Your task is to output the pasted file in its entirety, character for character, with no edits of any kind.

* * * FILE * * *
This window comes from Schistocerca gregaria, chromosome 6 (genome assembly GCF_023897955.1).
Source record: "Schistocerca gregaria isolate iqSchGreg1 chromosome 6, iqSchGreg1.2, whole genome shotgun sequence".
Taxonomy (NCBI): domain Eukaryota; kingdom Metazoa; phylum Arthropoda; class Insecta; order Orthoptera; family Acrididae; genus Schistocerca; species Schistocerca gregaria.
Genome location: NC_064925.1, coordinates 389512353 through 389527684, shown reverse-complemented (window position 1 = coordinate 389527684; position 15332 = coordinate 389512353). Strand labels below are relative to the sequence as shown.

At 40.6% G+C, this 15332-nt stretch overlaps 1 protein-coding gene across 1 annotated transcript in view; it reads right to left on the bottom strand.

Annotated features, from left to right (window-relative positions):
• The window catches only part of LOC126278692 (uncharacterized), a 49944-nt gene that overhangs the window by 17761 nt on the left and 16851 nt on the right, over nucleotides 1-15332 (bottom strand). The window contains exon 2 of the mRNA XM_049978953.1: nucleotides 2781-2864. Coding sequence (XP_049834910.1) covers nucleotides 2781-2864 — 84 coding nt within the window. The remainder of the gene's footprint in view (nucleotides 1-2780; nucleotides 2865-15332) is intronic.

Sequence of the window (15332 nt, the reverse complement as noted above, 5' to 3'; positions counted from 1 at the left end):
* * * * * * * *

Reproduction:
This window comes from Schistocerca gregaria, chromosome 6 (genome assembly GCF_023897955.1).
Source record: "Schistocerca gregaria isolate iqSchGreg1 chromosome 6, iqSchGreg1.2, whole genome shotgun sequence".
Taxonomy (NCBI): domain Eukaryota; kingdom Metazoa; phylum Arthropoda; class Insecta; order Orthoptera; family Acrididae; genus Schistocerca; species Schistocerca gregaria.
Genome location: NC_064925.1, coordinates 389512353 through 389527684, shown reverse-complemented (window position 1 = coordinate 389527684; position 15332 = coordinate 389512353). Strand labels below are relative to the sequence as shown.

At 40.6% G+C, this 15332-nt stretch overlaps 1 protein-coding gene across 1 annotated transcript in view; it reads right to left on the bottom strand.

Annotated features, from left to right (window-relative positions):
• The window catches only part of LOC126278692 (uncharacterized), a 49944-nt gene that overhangs the window by 17761 nt on the left and 16851 nt on the right, over nucleotides 1-15332 (bottom strand). The window contains exon 2 of the mRNA XM_049978953.1: nucleotides 2781-2864. Coding sequence (XP_049834910.1) covers nucleotides 2781-2864 — 84 coding nt within the window. The remainder of the gene's footprint in view (nucleotides 1-2780; nucleotides 2865-15332) is intronic.

Sequence of the window (15332 nt, the reverse complement as noted above, 5' to 3'; positions counted from 1 at the left end):